My attempt

  1. $(\forall x.P(x))\land(\forall y.P(y) \implies Q(y))$ [premise]
  2. $\forall y.P(y) \implies Q(y)$ [$\land$ elim 1]
  3. $\forall x.P(x)$ [$\land$ elim 1]
  4. $a, P(a)$ [$\forall$ elim 3]
  5. $a, P(a) \implies Q(a)$ [$\forall$ elim 2]
  6. $Q(a)$ [$\implies$ elim 4,5]
  7. $\forall z.Q(z)$

I feel steps 4-5 is not correct, because we used a for two different expressions. I'm also not so sure about whether it's okay to go from step 6-7. Could anyone tell me whether what I did is correct and if not how I should fix it?

  • $\begingroup$ Another instance in which making the domain of quantification explicit will greatly simplify the problem. It is easy and more intutitive to prove: $\forall x: [x\in U \implies P(x)] \land [\forall y:[y \in U \implies [P(y)\implies Q(y)]]\implies \forall z:[z\in U \implies Q(z)]$. $U$ could possibly be empty as well. $\endgroup$ – Dan Christensen Aug 22 '17 at 15:44
  • $\begingroup$ If you don't want to make the domain of quantification explicit, the simplest way may be a proof by contradiction. Suppose to the contrary that $\neg Q(z)$ to obtain a the contradiction $Q(z)\land \neg Q(z)$. $\endgroup$ – Dan Christensen Aug 22 '17 at 17:50
  • $\begingroup$ The proof term for this is: $\Lambda z.f[z](p[z])$ where $p : \forall x.P(x)$ and $f: \forall y.P(y)\to Q(y)$. $\endgroup$ – Derek Elkins Aug 22 '17 at 17:56

I would justify your steps 4 and 5 with "universal instantiation" and write down that $a$ in step 5 is the same $a$ as in step 4. (If step 2 is true for all $y$, then it is certainly true with the assignment $y = a$ for the same $a$ as in step 4.) Then step 6 is modus ponens on steps 5 and 4. (Not everything is elimination.) Then step 7 is universal generalization applied to 6.

But otherwise, this seems fine.

  • $\begingroup$ Well, modus ponens is conditional elimination. $\endgroup$ – Graham Kemp Aug 22 '17 at 6:26

The universal elimination ($\forall\textsf {Elim}$) steps are that : If the statement $S(w)$ holds for any entity $w$ of the domain, then $S(a)$ holds for an arbitrary value $a$ of the domain. $$\forall w~S(w)~\vdash~ S(a)$$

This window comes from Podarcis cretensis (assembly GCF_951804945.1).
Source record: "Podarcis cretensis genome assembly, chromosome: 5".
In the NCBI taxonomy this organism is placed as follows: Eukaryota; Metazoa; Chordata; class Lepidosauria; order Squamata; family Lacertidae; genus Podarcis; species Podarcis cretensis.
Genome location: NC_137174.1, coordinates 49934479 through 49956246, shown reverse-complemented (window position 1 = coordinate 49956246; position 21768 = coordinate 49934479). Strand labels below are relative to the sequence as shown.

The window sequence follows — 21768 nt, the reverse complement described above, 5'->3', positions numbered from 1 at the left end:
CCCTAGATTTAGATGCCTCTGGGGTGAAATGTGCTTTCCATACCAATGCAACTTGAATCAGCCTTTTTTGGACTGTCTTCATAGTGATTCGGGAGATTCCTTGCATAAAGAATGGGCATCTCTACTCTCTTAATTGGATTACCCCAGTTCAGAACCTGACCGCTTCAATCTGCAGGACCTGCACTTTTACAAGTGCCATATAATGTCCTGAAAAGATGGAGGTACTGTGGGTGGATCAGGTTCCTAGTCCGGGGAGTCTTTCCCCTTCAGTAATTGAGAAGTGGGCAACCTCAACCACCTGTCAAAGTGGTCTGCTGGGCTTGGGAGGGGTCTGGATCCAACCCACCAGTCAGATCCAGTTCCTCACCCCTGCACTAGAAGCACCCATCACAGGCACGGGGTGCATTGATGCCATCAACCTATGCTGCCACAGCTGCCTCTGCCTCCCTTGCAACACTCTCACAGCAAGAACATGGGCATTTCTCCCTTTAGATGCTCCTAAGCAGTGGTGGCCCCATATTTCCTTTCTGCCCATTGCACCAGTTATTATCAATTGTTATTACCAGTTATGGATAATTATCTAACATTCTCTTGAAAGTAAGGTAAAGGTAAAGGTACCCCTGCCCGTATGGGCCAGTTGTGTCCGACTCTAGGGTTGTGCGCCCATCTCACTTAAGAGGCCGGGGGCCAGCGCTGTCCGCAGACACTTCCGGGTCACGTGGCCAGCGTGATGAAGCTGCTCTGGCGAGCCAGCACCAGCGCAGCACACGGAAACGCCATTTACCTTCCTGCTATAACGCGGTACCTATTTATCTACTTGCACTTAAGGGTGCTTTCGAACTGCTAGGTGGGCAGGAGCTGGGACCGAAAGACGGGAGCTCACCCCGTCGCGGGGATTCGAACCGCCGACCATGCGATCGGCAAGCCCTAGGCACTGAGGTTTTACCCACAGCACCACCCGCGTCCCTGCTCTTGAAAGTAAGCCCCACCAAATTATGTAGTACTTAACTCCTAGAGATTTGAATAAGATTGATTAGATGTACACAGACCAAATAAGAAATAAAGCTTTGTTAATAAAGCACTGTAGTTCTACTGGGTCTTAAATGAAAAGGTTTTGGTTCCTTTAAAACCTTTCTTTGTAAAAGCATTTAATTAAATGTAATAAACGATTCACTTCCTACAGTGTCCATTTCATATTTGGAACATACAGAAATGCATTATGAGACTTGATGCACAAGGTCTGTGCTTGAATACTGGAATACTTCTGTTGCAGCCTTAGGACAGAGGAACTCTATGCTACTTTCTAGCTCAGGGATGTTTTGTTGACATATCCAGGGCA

The universal introduction ($\forall\textsf{Intro}$) step is likewise that : If the statement $S(a)$ holds for an arbitrary value $a$ of the domain, then $S(z)$ holds for all values $z$ of the domain. $$S(a)~\vdash~\forall z~S(z)$$

The key criteria is that you must not violate the arbitrary nature of the free variable $a$ between assumption(s) and discharge.   However, it is fine to for two universal eliminations to assume the same arbitrary value; and there is not any problem with the bound variables using different tokens.   All steps are okay.

$$\dfrac{\dfrac{\dfrac{\dfrac{\forall x~P(x)~\wedge~\forall y~(P(y)\to Q(y))}{\forall y~(P(y)\to Q(y))}{\wedge\textsf E}}{P(a)\to Q(a)}{\forall\textsf E,a}\quad\dfrac{\dfrac{\forall x~P(x)~\wedge~\forall y~(P(y)\to Q(y))}{\forall x~P(x)}{\wedge\textsf E}}{P(a)}{\forall\textsf E,a}\quad}{Q(a)}{{\to}\textsf E,a}}{\forall z~Q(z)}{\forall\textsf I,\not a}$$


You can eliminate any universal with any term you wabnt, so there is no need to introduce $a$ on line 4 or 5.

However, you do need to introduce the $a$ in order to set up the Universal Introduction rule. That is, you need to basically say: "let $a$ be an arbitrary object. By $\forall x P(x)$ it follows that $P(a)$, and by $\forall y (P(y) \rightarrow Q(y))$ it follows that $P(A) \rightarrow Q(a)$. Hence, we have $Q(a)$. But since $a$ was arbitrary, it follows that $\forall z Q(z)$"

I don't know how exactly that proof formalizes in whatever system you are using, but here is one done in Fitch:

enter image description here


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